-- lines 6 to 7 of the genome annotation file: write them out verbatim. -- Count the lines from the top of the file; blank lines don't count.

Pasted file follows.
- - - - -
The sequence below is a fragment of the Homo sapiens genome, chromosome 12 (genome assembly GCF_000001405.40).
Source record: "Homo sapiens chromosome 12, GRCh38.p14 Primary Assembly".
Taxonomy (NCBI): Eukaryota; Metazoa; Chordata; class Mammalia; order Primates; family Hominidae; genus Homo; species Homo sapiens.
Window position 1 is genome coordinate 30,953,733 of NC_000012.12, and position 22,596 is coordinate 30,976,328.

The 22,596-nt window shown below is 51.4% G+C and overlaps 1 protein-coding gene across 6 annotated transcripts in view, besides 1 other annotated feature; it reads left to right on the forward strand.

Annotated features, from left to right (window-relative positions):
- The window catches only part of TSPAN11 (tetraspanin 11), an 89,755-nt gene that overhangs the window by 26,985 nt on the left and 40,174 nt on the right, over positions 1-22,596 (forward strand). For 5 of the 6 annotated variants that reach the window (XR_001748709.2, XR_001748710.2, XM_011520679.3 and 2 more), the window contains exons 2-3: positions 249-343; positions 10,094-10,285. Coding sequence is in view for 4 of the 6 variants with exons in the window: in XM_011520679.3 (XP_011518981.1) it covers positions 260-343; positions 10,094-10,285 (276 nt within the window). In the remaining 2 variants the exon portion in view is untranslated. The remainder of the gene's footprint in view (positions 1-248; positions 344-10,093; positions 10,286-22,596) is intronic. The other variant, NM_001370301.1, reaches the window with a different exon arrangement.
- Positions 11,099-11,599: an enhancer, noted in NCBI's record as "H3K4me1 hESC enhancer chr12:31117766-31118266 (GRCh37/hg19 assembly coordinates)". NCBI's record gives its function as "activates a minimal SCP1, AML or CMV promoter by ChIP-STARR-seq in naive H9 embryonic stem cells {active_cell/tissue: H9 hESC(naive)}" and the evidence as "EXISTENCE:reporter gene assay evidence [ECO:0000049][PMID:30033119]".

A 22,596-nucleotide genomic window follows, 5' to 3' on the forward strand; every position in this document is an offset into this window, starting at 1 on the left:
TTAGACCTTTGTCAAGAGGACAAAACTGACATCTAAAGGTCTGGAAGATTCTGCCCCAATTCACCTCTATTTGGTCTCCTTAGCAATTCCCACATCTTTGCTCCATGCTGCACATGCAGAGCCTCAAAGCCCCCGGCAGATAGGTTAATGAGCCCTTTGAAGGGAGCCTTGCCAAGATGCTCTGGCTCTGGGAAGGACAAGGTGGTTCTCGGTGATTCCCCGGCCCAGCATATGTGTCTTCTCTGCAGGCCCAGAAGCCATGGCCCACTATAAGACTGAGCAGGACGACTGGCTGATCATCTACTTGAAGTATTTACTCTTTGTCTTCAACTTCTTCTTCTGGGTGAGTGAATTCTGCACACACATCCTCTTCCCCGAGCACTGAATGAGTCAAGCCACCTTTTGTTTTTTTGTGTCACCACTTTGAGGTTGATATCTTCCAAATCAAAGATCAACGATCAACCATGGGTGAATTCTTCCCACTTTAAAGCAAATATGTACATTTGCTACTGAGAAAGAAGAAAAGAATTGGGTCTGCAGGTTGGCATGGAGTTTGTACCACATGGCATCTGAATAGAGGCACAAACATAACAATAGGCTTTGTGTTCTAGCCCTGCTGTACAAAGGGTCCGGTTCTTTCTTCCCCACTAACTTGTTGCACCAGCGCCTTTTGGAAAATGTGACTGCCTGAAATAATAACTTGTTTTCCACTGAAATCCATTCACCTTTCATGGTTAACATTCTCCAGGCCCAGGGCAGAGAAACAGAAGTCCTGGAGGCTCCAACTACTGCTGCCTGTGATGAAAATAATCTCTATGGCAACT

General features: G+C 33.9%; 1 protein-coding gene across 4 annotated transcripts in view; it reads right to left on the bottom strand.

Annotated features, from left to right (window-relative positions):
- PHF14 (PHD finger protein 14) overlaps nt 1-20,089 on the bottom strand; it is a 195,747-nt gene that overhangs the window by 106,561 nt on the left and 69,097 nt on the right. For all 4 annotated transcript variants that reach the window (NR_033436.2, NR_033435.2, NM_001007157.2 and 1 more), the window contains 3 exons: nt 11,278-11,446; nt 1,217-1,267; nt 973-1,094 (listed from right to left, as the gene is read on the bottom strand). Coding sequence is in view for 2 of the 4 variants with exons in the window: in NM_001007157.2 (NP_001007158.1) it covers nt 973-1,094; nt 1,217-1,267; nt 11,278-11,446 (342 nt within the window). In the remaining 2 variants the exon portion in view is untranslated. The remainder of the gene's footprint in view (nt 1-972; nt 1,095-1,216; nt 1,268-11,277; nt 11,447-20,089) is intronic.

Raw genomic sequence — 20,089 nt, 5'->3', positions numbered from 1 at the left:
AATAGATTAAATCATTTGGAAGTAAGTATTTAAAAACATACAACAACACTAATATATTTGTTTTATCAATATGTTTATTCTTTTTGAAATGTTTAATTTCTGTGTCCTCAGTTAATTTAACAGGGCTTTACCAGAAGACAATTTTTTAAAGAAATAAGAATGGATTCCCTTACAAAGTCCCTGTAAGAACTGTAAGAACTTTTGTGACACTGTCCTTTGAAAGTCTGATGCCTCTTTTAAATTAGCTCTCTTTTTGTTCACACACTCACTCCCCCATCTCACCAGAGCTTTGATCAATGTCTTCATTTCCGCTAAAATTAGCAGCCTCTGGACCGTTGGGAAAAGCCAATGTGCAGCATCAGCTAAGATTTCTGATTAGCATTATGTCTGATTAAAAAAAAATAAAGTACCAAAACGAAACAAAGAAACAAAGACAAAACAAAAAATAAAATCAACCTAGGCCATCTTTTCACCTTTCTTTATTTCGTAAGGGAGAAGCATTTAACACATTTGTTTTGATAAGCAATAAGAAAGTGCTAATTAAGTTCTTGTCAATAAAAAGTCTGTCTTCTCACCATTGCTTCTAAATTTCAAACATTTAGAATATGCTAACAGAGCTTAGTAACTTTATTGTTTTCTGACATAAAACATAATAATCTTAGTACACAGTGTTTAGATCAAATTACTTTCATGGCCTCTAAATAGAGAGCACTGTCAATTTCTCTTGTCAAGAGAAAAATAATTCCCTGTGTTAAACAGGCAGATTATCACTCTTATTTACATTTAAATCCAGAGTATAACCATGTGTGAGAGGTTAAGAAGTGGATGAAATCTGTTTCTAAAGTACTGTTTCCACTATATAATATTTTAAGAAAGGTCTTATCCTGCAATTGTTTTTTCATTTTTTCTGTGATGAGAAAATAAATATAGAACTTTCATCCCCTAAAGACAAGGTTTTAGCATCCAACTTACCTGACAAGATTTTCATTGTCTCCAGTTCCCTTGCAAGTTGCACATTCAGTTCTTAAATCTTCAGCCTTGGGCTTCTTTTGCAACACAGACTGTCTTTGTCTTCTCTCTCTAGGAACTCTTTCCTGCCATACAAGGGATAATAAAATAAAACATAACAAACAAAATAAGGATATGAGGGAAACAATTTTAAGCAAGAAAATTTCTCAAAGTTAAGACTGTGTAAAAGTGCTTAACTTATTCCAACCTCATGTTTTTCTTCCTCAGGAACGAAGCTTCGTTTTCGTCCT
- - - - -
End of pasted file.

Annotated features, from left to right (window-relative positions):
- The window catches only part of TSPAN11 (tetraspanin 11), an 89,755-nt gene that overhangs the window by 26,985 nt on the left and 40,174 nt on the right, over positions 1-22,596 (forward strand). For 5 of the 6 annotated variants that reach the window (XR_001748709.2, XR_001748710.2, XM_011520679.3 and 2 more), the window contains exons 2-3: positions 249-343; positions 10,094-10,285. Coding sequence is in view for 4 of the 6 variants with exons in the window: in XM_011520679.3 (XP_011518981.1) it covers positions 260-343; positions 10,094-10,285 (276 nt within the window). In the remaining 2 variants the exon portion in view is untranslated. The remainder of the gene's footprint in view (positions 1-248; positions 344-10,093; positions 10,286-22,596) is intronic. The other variant, NM_001370301.1, reaches the window with a different exon arrangement.